Quote of the Month

When love and skill work together, expect a miracle. John Ruskin

Friday, December 12, 2014

Absurd Astonishing Animated Antics

For fans of games like Scrabble or Boggle mixing and matching letters to create words is not only a challenge but fun.  At the mere mention of anagram, their eyes light up and grins spread across their faces.  Perhaps they see letters everywhere they look as did the creator of Alphabet City (Viking, 1995) Stephen T. Johnson or maybe they see the potential in turning a letter into an object which begins with that letter like The Graphic Alphabet (Scholastic, 1996) by David Pelletier.

Reading the newest alphabet title from Enchanted Lion Books I couldn't help but think of all those people who have love for team twenty-six.  Take AWAY the A: An ALPHABEAST of a book! (September 9, 2014) written by Michael Escoffier with illustrations by Kris Di Giacomo stretches possibility into the world of fantastic.  These animals and plants certainly know how to make the best of a wayward letter.

Without the A
the BEAST is the BEST.

Without the B
the BRIDE goes for a RIDE.

As we move merrily forward, we encounter a chair in need of a brush, comb or even a curling iron, frozen water inhabiting a card game and a group of large mammals trapped for the time being.  There will be scars and love but not scars from lost love.  Climbing of trees and stairs will provide exercise for the characters.

Jelly takes a backseat to jam, a primate prospers, and plants make a fashion statement.  While arriving at the sought after peace of a pastoral setting seems hopeless, well-known nursery rhyme characters could be in for a surprise.  A quartet makes the decision to bundle-up against possible cooler temperatures.

Dinnerware provides doom for tiny creatures in the wrong place at the wrong time.  Believe it or not losing the q leads to a day of fun and frolic.  With a page turn we see a crustacean is in need of transportation.

A drastic change in weather, too many snakes and an insect relative lead us toward the alphabet end.  We have seven, an itch and foes following along.  The value of sharing with others heightens as everyone takes the stage realizing the importance of z to a song forever embedded in our minds.

The ability to find twenty-six words when a letter is removed which make perfect sense when combined with another is mind-boggling.  Which word did Michael Escoffier think of the first?  Did he think of best or beast, dice or ice or moon or moo?  His sentences sometimes rhyme or create an alliterative thought.  Most of the words will be easily understood or, as in the case of FAQIR, will promote discussion or even the use of a dictionary.  By the time the final page is turned readers will come to understand Escoffier has been building sentence by sentence a wildly wacky title brimming with subtle and not so subtle humor.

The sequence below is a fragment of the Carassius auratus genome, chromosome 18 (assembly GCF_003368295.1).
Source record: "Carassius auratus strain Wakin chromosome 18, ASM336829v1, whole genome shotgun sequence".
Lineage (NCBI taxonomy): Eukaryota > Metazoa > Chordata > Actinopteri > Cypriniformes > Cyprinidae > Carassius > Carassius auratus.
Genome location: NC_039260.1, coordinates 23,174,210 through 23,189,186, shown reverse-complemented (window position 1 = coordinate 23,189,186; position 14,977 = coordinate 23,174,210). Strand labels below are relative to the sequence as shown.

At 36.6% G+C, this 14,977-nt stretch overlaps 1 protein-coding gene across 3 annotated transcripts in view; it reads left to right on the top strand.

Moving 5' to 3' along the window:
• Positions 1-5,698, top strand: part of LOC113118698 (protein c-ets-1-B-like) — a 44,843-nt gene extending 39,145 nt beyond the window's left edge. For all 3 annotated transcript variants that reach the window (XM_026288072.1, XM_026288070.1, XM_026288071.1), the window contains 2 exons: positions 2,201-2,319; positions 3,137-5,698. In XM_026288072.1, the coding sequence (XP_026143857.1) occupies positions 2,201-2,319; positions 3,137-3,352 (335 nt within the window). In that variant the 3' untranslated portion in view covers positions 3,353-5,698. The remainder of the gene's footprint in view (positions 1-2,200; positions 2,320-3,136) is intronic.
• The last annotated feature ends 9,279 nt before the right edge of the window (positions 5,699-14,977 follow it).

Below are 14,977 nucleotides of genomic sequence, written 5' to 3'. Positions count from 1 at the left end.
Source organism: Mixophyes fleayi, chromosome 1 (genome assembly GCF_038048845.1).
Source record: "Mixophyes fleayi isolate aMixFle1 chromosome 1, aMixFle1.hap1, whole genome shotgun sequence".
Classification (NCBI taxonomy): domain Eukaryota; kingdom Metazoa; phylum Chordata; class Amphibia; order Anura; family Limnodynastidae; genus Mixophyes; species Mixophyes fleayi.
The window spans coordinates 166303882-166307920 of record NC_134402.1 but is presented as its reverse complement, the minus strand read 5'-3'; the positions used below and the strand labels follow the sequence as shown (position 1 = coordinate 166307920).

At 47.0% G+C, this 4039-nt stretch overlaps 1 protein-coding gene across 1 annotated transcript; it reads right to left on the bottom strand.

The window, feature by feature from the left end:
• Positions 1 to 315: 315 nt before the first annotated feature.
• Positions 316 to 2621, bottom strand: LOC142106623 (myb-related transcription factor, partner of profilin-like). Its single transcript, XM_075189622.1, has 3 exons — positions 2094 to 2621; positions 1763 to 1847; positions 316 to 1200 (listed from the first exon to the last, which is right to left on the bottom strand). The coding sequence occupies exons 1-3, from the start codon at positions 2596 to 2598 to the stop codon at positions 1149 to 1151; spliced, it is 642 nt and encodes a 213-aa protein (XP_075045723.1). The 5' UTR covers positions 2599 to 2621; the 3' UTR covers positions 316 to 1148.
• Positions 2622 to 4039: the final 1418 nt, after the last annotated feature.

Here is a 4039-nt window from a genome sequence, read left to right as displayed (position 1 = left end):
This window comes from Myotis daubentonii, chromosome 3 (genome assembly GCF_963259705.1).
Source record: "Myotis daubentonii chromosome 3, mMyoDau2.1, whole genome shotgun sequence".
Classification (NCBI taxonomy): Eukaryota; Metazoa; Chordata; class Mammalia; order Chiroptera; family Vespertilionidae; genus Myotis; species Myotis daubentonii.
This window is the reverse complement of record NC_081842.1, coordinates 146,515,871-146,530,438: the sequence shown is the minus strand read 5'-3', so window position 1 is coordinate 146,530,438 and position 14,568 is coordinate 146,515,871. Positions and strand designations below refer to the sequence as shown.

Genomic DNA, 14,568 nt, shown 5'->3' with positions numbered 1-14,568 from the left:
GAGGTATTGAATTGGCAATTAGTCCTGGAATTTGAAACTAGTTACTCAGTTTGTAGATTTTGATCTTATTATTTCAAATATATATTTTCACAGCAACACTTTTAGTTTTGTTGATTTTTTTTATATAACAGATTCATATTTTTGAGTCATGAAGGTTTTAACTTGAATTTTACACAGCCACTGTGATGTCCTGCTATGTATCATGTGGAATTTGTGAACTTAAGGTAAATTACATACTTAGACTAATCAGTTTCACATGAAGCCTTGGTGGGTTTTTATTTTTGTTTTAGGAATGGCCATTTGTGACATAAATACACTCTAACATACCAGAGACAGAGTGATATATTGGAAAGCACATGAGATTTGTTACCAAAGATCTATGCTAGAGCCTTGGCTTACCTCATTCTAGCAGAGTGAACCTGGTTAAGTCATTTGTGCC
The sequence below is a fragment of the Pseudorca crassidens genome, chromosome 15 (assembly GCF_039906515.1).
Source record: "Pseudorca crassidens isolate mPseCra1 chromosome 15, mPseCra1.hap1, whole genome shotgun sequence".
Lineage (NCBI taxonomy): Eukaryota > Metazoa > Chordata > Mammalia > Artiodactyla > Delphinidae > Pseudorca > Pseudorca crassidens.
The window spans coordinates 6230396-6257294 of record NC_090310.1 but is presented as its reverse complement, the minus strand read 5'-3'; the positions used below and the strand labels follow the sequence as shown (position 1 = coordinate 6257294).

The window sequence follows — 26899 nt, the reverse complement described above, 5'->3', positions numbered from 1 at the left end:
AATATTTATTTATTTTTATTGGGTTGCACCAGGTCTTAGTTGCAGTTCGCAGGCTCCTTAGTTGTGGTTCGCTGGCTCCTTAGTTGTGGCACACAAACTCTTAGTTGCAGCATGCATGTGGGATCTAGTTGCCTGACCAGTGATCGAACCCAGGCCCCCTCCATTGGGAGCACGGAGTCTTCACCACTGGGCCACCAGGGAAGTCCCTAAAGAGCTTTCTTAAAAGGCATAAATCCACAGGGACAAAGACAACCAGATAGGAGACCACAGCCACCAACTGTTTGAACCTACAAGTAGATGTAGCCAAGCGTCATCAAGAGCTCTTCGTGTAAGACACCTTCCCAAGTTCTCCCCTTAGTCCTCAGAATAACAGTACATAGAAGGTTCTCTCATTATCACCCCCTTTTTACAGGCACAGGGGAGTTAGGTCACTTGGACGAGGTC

When you first open the matching dust jacket and book case, the first thing popping into your mind is a monster is loose gobbling up the letters of the alphabet.  It would appear he is the star of a show highlighting this feat.  On the back (to the left) we see a wee white mouse floating above the clouds by means of an umbrella getting closer to a strand of stars in a night sky.  The identical opening and closing endpapers in spring green with white feature rows of typeface, some askew, of the letters of the alphabet in order.  A turn of the page shows the mouse now with a red balloon still floating near the initial title as a taxi driven by a duck carries a rabbit to its destination.  The more formal title page has the crab as the culprit, grabbing the A.

Twenty-six illustrations span double pages for each of the letters in an array of subdued colors providing a soft texture.  Kris Di Giacomo's interpretation of Escoffier's sentences is at times absolutely hilarious, whimsical, tender and may tell a tale of their own.  In the sentence

Without the M
the FARM is too FAR.

a barn is seen in the distance as a road winds over several hills.  In the foreground a pig and a rooster, clearly exhausted, are sitting on suitcases next to the road.  Stopping next to them in a red car is a grinning wolf with the license plate reading LUP 1.

The white mouse first introduced to readers on the dust jacket and book case is a recurring character in most of the illustrations as are a number of its companions.  Characters seen in one illustration may pop up in another with their role changed; the dog for the letter C is later seen driving an airplane.  Like Escoffier Di Giacomo brings in her own style of humor; for


it's animals at a tea party dressed to the nines in fur-trimmed coats.  Elements from nursery rhymes or fairy tales appear too.  The final two pages before the closing endpapers are very clever.

One of my favorite illustrations is for

Without the I
STAIRS lead to the STARS.

The illustration from the back of the dust jacket is expanded to show a staircase on the right coming from the clouds.  At the tip top an owl is reaching out a wing to touch a star.  Careful readers will notice the stars are hanging by tiny strings.

This is by far one of the more unusual but utterly fun alphabet books, having appeal for all ages.  Take AWAY the A: An ALPHABEAST of a book! written by Michael Escoffier with illustrations by Kris Di Giacomo is a must purchase for word lovers.  Besides the entertainment factor, the potential for use in the classroom is high.  I can't imagine not having this on my personal or professional shelves.

If you want to see several spreads from the book head over to a review by teacher librarian and blogger Travis Jonker at 100 Scope Notes.  This link takes you to a Facebook page where Enchanted Lion Books has posted a book trailer.


  1. I loved this book too and I am not usually a fan of alphabet books (shh... don't tell anyone that last part!).

    1. I am so glad you liked this book. Your secret is safe with me. :)